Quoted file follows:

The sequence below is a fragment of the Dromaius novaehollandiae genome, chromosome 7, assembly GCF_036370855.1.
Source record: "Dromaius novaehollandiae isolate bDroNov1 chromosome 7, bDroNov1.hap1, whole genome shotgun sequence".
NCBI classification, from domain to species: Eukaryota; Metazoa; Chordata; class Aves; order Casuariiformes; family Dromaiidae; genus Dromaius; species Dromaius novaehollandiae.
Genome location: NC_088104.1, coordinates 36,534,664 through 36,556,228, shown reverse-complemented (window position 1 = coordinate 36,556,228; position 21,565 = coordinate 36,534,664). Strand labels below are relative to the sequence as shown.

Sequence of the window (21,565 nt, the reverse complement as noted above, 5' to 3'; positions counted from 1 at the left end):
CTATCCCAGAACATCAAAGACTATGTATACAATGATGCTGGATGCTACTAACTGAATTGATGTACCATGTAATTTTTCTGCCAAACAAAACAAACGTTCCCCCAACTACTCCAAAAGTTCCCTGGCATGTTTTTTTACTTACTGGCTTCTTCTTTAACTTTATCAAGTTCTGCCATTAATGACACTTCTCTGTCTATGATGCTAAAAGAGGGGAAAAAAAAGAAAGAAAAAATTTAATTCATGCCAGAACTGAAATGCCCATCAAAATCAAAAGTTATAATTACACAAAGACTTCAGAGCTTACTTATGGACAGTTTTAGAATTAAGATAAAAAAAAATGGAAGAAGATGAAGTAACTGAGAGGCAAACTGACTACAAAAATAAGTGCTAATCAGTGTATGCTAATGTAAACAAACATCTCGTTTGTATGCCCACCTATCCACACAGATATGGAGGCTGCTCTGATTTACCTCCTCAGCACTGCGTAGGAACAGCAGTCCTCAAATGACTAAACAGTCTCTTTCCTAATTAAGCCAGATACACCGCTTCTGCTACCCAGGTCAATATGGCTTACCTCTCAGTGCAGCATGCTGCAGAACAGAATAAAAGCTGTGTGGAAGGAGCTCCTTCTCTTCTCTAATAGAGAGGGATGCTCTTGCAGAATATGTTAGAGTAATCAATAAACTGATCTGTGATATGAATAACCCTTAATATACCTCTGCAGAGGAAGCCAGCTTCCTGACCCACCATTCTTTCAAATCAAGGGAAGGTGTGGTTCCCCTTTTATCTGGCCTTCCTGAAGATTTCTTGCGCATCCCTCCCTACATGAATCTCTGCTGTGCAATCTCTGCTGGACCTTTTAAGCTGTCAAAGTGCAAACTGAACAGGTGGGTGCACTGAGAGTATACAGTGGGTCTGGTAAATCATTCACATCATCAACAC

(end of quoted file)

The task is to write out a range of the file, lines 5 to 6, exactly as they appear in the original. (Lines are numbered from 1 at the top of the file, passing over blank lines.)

Sequence of the window (21,565 nt, the reverse complement as noted above, 5' to 3'; positions counted from 1 at the left end):
CTATCCCAGAACATCAAAGACTATGTATACAATGATGCTGGATGCTACTAACTGAATTGATGTACCATGTAATTTTTCTGCCAAACAAAACAAACGTTCCCCCAACTACTCCAAAAGTTCCCTGGCATGTTTTTTTACTTACTGGCTTCTTCTTTAACTTTATCAAGTTCTGCCATTAATGACACTTCTCTGTCTATGATGCTAAAAGAGGGGAAAAAAAAGAAAGAAAAAATTTAATTCATGCCAGAACTGAAATGCCCATCAAAATCAAAAGTTATAATTACACAAAGACTTCAGAGCTTACTTATGGACAGTTTTAGAATTAAGATAAAAAAAAATGGAAGAAGATGAAGTAACTGAGAGGCAAACTGACTACAAAAATAAGTGCTAATCAGTGTATGCTAATGTAAACAAACATCTCGTTTGTATGCCCACCTATCCACACAGATATGGAGGCTGCTCTGATTTACCTCCTCAGCACTGCGTAGGAACAGCAGTCCTCAAATGACTAAACAGTCTCTTTCCTAATTAAGCCAGATACACCGCTTCTGCTACCCAGGTCAATATGGCTTACCTCTCAGTGCAGCATGCTGCAGAACAGAATAAAAGCTGTGTGGAAGGAGCTCCTTCTCTTCTCTAATAGAGAGGGATGCTCTTGCAGAATATGTTAGAGTAATCAATAAACTGATCTGTGATATGAATAACCCTTAATATACCTCTGCAGAGGAAGCCAGCTTCCTGACCCACCATTCTTTCAAATCAAGGGAAGGTGTGGTTCCCCTTTTATCTGGCCTTCCTGAAGATTTCTTGCGCATCCCTCCCTACATGAATCTCTGCTGTGCAATCTCTGCTGGACCTTTTAAGCTGTCAAAGTGCAAACTGAACAGGTGGGTGCACTGAGAGTATACAGTGGGTCTGGTAAATCATTCACATCATCAACAC